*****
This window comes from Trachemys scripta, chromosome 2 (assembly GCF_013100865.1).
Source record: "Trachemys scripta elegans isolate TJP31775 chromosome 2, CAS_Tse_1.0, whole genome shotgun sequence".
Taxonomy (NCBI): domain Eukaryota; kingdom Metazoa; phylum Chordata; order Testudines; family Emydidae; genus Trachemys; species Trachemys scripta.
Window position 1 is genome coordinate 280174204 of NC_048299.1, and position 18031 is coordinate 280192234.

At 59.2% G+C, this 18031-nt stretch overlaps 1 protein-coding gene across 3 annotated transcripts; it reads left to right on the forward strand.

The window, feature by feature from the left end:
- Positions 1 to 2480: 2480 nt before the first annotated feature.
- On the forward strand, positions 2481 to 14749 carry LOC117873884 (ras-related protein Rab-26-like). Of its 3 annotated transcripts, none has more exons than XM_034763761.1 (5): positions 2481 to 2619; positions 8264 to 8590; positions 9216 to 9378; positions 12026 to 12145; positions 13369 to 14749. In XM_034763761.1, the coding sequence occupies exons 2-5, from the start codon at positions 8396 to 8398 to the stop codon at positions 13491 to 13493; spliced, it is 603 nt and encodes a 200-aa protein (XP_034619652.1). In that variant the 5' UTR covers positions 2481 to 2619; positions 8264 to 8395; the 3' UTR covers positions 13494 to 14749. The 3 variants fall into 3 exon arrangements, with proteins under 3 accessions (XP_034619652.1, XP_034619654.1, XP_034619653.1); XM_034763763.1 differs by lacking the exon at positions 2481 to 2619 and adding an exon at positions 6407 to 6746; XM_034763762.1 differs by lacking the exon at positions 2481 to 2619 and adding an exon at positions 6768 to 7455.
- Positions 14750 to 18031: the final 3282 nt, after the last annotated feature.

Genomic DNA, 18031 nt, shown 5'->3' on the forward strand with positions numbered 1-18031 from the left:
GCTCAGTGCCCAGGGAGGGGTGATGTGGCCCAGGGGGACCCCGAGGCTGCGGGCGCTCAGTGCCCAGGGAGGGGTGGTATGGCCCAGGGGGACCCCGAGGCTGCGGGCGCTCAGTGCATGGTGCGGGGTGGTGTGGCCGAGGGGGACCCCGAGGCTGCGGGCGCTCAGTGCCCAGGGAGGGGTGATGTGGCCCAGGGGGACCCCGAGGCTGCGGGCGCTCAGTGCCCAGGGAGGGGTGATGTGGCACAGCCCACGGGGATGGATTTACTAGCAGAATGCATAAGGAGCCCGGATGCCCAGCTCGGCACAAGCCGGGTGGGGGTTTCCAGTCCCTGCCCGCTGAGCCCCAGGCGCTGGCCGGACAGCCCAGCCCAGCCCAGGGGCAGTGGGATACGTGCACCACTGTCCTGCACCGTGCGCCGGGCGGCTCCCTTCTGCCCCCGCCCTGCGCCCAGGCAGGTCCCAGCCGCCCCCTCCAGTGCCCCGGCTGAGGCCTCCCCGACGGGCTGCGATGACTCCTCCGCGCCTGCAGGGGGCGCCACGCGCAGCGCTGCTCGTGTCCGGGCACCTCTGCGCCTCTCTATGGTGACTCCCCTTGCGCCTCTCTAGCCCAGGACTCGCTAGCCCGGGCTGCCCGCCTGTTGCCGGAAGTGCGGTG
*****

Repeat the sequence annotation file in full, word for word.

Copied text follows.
This window comes from Trachemys scripta, chromosome 2 (assembly GCF_013100865.1).
Source record: "Trachemys scripta elegans isolate TJP31775 chromosome 2, CAS_Tse_1.0, whole genome shotgun sequence".
Taxonomy (NCBI): domain Eukaryota; kingdom Metazoa; phylum Chordata; order Testudines; family Emydidae; genus Trachemys; species Trachemys scripta.
Window position 1 is genome coordinate 280174204 of NC_048299.1, and position 18031 is coordinate 280192234.

At 59.2% G+C, this 18031-nt stretch overlaps 1 protein-coding gene across 3 annotated transcripts; it reads left to right on the forward strand.

The window, feature by feature from the left end:
- Positions 1 to 2480: 2480 nt before the first annotated feature.
- On the forward strand, positions 2481 to 14749 carry LOC117873884 (ras-related protein Rab-26-like). Of its 3 annotated transcripts, none has more exons than XM_034763761.1 (5): positions 2481 to 2619; positions 8264 to 8590; positions 9216 to 9378; positions 12026 to 12145; positions 13369 to 14749. In XM_034763761.1, the coding sequence occupies exons 2-5, from the start codon at positions 8396 to 8398 to the stop codon at positions 13491 to 13493; spliced, it is 603 nt and encodes a 200-aa protein (XP_034619652.1). In that variant the 5' UTR covers positions 2481 to 2619; positions 8264 to 8395; the 3' UTR covers positions 13494 to 14749. The 3 variants fall into 3 exon arrangements, with proteins under 3 accessions (XP_034619652.1, XP_034619654.1, XP_034619653.1); XM_034763763.1 differs by lacking the exon at positions 2481 to 2619 and adding an exon at positions 6407 to 6746; XM_034763762.1 differs by lacking the exon at positions 2481 to 2619 and adding an exon at positions 6768 to 7455.
- Positions 14750 to 18031: the final 3282 nt, after the last annotated feature.

Genomic DNA, 18031 nt, shown 5'->3' on the forward strand with positions numbered 1-18031 from the left:
GCTCAGTGCCCAGGGAGGGGTGATGTGGCCCAGGGGGACCCCGAGGCTGCGGGCGCTCAGTGCCCAGGGAGGGGTGGTATGGCCCAGGGGGACCCCGAGGCTGCGGGCGCTCAGTGCATGGTGCGGGGTGGTGTGGCCGAGGGGGACCCCGAGGCTGCGGGCGCTCAGTGCCCAGGGAGGGGTGATGTGGCCCAGGGGGACCCCGAGGCTGCGGGCGCTCAGTGCCCAGGGAGGGGTGATGTGGCACAGCCCACGGGGATGGATTTACTAGCAGAATGCATAAGGAGCCCGGATGCCCAGCTCGGCACAAGCCGGGTGGGGGTTTCCAGTCCCTGCCCGCTGAGCCCCAGGCGCTGGCCGGACAGCCCAGCCCAGCCCAGGGGCAGTGGGATACGTGCACCACTGTCCTGCACCGTGCGCCGGGCGGCTCCCTTCTGCCCCCGCCCTGCGCCCAGGCAGGTCCCAGCCGCCCCCTCCAGTGCCCCGGCTGAGGCCTCCCCGACGGGCTGCGATGACTCCTCCGCGCCTGCAGGGGGCGCCACGCGCAGCGCTGCTCGTGTCCGGGCACCTCTGCGCCTCTCTATGGTGACTCCCCTTGCGCCTCTCTAGCCCAGGACTCGCTAGCCCGGGCTGCCCGCCTGTTGCCGGAAGTGCGGTG